Hope for the Future
The gold standard for treatment of autism is applied behavior analysis (ABA), which works by rewarding children for appropriate behavior, such as playing with other children or requesting a specific object, explains Melissa Nishawala, MD, clinical director of Autism Spectrum Disorders Service at New York University Medical Center. Usually, tasks are broken down into short, simple steps; when the task is completed, a reward (such as a treat or praise) is offered to reinforce the behavior. Often, these therapies involve cooperative play with other children. Another exercise frequently used in conjunction with ABA is Floor Time, where a therapist or parents play with a child in a way that helps him connect emotionally and engage in back-and-forth communication, first with gestures and expressions, then by actions and words.
Unfortunately, all these therapies come with a staggering price. While some parents are lucky enough to find that their health insurance covers many of these therapies, or they're financially able to cover it themselves, cost can still be a major issue.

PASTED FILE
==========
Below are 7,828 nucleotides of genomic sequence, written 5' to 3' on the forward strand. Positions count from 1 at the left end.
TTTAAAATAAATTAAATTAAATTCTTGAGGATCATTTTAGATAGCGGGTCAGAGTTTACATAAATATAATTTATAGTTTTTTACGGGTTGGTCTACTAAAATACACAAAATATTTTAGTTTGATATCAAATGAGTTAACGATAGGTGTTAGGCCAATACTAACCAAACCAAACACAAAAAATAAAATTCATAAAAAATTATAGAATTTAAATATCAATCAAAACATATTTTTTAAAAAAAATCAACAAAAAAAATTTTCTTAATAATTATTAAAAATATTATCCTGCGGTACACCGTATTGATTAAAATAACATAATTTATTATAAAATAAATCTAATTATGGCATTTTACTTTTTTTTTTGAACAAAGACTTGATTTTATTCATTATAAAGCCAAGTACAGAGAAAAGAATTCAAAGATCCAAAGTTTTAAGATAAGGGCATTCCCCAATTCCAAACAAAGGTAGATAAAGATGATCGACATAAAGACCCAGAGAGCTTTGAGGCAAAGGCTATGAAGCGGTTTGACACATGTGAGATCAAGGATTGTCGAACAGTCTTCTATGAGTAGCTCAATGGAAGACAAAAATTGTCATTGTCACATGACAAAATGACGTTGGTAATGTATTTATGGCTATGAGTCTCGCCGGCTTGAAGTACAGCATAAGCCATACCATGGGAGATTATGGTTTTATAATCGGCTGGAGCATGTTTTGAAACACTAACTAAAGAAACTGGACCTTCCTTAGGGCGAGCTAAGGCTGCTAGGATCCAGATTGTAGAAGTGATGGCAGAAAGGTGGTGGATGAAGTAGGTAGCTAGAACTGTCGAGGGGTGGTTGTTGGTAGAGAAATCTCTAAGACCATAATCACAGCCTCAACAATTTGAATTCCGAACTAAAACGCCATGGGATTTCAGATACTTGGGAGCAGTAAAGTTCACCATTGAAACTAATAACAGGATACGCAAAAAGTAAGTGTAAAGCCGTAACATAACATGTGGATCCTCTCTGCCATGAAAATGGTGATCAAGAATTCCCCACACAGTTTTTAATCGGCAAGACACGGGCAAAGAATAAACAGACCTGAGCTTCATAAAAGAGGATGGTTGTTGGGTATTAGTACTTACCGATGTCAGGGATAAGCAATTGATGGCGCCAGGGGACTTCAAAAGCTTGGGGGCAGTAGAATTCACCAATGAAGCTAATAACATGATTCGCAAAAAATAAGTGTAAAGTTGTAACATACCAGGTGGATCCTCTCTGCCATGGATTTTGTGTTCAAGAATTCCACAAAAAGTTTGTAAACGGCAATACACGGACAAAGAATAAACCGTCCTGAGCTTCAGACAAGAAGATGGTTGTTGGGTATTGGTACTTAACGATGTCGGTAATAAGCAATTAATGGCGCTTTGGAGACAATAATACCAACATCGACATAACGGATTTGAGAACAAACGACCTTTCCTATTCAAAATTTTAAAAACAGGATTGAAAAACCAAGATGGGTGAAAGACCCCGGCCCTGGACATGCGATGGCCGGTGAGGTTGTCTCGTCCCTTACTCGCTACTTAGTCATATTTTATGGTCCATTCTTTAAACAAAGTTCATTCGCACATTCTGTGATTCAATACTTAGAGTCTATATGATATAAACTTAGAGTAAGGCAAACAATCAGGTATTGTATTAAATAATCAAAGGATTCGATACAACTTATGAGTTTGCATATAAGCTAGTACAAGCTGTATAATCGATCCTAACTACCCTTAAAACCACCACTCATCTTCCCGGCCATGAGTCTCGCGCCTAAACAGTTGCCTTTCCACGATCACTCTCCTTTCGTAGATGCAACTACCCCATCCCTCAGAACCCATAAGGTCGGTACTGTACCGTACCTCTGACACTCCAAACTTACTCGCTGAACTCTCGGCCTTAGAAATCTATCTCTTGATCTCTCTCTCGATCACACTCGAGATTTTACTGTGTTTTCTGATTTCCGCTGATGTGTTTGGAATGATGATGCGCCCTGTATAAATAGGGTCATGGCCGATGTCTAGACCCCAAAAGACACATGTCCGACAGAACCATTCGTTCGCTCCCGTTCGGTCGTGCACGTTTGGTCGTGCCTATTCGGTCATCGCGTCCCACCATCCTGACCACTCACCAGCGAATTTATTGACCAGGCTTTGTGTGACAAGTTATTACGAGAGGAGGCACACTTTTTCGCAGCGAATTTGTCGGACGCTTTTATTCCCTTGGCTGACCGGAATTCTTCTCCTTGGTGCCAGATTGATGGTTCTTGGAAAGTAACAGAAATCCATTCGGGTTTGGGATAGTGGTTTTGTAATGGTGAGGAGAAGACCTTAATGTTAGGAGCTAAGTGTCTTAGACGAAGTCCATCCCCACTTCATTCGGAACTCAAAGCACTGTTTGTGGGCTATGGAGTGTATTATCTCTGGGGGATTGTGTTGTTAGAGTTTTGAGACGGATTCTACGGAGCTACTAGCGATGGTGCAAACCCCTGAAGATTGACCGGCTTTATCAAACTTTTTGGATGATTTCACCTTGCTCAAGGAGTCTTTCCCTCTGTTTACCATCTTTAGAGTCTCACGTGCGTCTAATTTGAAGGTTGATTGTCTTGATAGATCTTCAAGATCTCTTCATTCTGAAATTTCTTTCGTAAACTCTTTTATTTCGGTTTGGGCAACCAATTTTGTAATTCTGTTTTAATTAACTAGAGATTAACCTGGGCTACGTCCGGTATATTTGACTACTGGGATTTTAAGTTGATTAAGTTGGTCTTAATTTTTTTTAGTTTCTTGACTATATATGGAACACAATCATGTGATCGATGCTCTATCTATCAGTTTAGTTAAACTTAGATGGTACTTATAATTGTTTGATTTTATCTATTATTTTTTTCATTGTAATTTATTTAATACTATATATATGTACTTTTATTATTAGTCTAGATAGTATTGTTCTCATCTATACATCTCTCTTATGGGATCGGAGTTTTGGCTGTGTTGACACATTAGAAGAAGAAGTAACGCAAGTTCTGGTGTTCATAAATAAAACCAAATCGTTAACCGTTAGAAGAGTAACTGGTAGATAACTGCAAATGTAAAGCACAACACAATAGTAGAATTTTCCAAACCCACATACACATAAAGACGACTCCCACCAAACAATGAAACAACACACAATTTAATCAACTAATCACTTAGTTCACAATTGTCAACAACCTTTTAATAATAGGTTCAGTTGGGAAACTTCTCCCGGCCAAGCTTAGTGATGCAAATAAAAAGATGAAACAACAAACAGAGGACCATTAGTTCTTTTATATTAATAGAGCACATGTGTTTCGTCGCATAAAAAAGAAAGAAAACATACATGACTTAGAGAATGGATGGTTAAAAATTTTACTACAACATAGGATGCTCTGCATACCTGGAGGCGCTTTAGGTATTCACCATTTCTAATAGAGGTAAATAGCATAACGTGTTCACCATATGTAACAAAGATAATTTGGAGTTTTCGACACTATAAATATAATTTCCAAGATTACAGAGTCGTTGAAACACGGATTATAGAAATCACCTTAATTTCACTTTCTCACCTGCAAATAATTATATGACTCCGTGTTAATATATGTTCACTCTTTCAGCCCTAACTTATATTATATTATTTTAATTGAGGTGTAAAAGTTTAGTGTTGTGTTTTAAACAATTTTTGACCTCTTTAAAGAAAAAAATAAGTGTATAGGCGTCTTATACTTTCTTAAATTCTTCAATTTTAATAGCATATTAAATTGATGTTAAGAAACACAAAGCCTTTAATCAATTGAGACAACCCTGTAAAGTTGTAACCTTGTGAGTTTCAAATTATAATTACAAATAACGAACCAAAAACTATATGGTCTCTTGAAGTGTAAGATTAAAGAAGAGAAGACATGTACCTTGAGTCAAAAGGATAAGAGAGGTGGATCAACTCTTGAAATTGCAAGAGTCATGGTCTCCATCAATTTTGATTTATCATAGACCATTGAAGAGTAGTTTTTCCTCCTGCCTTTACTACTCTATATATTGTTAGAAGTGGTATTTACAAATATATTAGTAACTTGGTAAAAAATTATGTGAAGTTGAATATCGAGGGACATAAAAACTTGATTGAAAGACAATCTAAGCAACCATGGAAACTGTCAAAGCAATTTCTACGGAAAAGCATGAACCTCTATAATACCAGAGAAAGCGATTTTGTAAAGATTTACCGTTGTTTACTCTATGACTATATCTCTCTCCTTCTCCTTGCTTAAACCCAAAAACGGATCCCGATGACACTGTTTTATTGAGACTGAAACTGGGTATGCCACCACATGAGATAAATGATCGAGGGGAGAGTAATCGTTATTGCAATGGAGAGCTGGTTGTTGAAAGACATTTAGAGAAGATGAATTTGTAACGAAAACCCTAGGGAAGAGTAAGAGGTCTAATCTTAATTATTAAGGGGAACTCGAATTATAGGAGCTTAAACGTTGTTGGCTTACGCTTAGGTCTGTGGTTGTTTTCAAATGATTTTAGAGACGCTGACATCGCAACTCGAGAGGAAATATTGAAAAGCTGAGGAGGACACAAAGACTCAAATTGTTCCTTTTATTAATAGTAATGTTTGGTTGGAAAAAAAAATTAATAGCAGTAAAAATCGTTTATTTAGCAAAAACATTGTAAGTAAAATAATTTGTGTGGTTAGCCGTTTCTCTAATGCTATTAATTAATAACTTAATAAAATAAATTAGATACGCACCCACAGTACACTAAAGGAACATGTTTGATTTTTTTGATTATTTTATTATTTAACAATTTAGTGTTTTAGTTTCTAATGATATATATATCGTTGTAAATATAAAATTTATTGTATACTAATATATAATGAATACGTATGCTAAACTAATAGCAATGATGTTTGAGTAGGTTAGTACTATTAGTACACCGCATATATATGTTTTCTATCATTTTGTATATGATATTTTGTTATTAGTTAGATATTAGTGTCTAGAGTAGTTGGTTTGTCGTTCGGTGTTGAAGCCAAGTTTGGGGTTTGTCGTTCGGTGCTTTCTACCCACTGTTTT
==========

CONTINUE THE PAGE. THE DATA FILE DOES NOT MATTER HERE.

A Small Miracle
Ultimately, however, parents say that as devastating as the diagnosis of autism seems initially, empowerment and hope come with treatment. "When Lennon was diagnosed, his doctors weren't sure if he would ever be able to talk," recalls Gunn-Burghart. "Two months later, his therapist was at our house, working with him in the playroom, when she suddenly screamed, 'Sharon, get in here!' I ran into the room to see my son pointing at a play tent and saying 'house, house.' For the first time in his life, he knew what he was saying. I started to cry. I couldn't believe it. Every day, I see my son making progress, whether it's speaking a full sentence or expressing the emotional sensitivity to run up and hug his twin Frannie when she falls and skins her knee. To me, that's nothing short of miraculous."